If you have ever watched television or opened a magazine in the past year, you will definitely have seen or heard advertisements about products that contain antioxidants. In fact, these substances seem to have applications in all aspects of life, from food preservation to reducing the risk of cancer and heart disease in people.
Basically, antioxidants are substances that slow down the process of oxidation inside the body by deactivating the volatile and very dangerous compounds typically called free radicals.
Free radicals are naturally produced by the body as by-products of ordinary processes within the body. These free radicals do not normally cause any harm because the body's self-protecting mechanisms are able to neutralize these chemicals.
However, due to sickness, alcohol consumption or exposure to UV radiation, the body's defense system will not be able to function perfectly, and the power to fight off these free radicals is greatly reduced.
In such cases, the free radicals are left unrestricted to wreak havoc on the body's internal systems. According to studies in recent years, this lack of control over the free radicals can do a lot of damage, from hastening the aging process to increasing the risk of cancer and coronary heart disease.
If you have adequate antioxidants in your body, these problems can be minimized. Many people choose to take antioxidants in the form of vitamin C or vitamin E supplements, which is quite alright. However, nutrition experts say that natural foods are still the best source of antioxidants.
Citrus fruits, whole grains and many kinds of vegetables are rich in antioxidants, and should be included in a person's daily diet. The benefits of natural antioxidants on the body have been discovered only recently, and scientists are still in the process of learning more about these substances.
There are several natural sources for antioxidants, such as the following:
It has long been established that Vitamin C, also called ascorbic acid, is one of the best vitamins to boost the body's immune system and keep us protected against illness and infections. Vitamin C is also a good antioxidant vitamin. Common sources of Vitamin C are citrus fruits like oranges and lemons, as well as many kinds of vegetables such as leafy greens and potatoes.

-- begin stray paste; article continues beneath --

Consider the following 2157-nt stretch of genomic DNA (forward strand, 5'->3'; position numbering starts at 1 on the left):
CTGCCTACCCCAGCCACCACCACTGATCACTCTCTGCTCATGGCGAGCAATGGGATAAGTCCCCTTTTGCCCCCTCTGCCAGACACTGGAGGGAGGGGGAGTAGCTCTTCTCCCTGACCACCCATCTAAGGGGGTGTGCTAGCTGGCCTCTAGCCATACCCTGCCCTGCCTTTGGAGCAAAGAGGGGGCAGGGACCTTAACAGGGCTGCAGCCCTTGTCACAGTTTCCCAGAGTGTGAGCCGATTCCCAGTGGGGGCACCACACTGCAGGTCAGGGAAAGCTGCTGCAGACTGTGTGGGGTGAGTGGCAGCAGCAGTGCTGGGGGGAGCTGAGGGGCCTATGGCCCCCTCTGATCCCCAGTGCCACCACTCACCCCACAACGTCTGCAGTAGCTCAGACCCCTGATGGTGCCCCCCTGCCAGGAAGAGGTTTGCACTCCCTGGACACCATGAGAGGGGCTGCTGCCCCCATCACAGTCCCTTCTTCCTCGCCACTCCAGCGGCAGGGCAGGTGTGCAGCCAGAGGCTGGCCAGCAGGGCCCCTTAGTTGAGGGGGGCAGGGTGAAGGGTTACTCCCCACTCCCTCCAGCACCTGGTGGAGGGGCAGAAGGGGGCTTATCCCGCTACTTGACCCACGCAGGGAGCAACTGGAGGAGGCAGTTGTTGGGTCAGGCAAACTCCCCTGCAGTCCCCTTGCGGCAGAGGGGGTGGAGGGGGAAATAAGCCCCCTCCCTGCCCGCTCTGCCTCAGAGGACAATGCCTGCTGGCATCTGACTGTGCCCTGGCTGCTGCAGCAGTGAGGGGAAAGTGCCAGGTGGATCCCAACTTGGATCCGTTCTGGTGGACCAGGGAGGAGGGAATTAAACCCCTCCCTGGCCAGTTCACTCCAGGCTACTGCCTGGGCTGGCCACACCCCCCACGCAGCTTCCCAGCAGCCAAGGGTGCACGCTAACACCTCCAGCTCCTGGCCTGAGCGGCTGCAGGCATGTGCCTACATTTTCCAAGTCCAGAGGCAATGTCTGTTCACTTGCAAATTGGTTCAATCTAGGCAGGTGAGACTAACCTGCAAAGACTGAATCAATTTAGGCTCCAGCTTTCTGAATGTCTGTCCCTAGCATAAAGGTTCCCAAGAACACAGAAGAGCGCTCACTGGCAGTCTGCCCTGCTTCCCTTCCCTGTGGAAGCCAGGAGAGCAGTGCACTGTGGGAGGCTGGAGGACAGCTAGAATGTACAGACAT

Vitamin C is a water soluble vitamin, which means that it is regularly passed in the body's fluids. This further means that people need to consume sufficient quantities of this vitamin daily.
In recent years, vitamin E has been greatly advertised as an antioxidant that helps to slow down the aging process. While vitamin E supplements have been flying off the shelves due to these advertisements, you don't really have to buy these supplements if you eat a lot of foods that are rich in vitamin E everyday.
Whole grain bread, fish liver oil, leafy greens and nuts are among the most excellent sources of Vitamin E. Unlike ascorbic acid, Vitamin E is fat soluble, which means you don't need to consume too much of this vitamin everyday since it can be stored for a longer time in the body.
Since carotenoids have been discovered some years ago, more than 600 varieties have been discovered, one of which is the popular beta-carotene. This is a brown or orange pigment that protects fruits from the harmful effects of constant exposure to sunlight.
According to many researchers, beta-carotene can provide the same kind of protection for the human body, which is why they advocate the consumption of this substance. Beta-carotene can be commonly found in carrots, tomatoes, kale, squash and most other fruits and vegetables with a distinguishing orange color.
This element is not very well known for being a helpful part of human nutrition. However, in recent years, there has been quite a buzz surrounding this element because of talks that it has the necessary properties to help prevent cancer.
Excessive amounts of selenium in the body can result in disastrous circumstances, which is why many scientists believe it is better to get this substance through food consumption. Luckily, selenium can be found in many common foods like poultry, garlic, whole grains, eggs and vegetables harvested from soil abundant in selenium.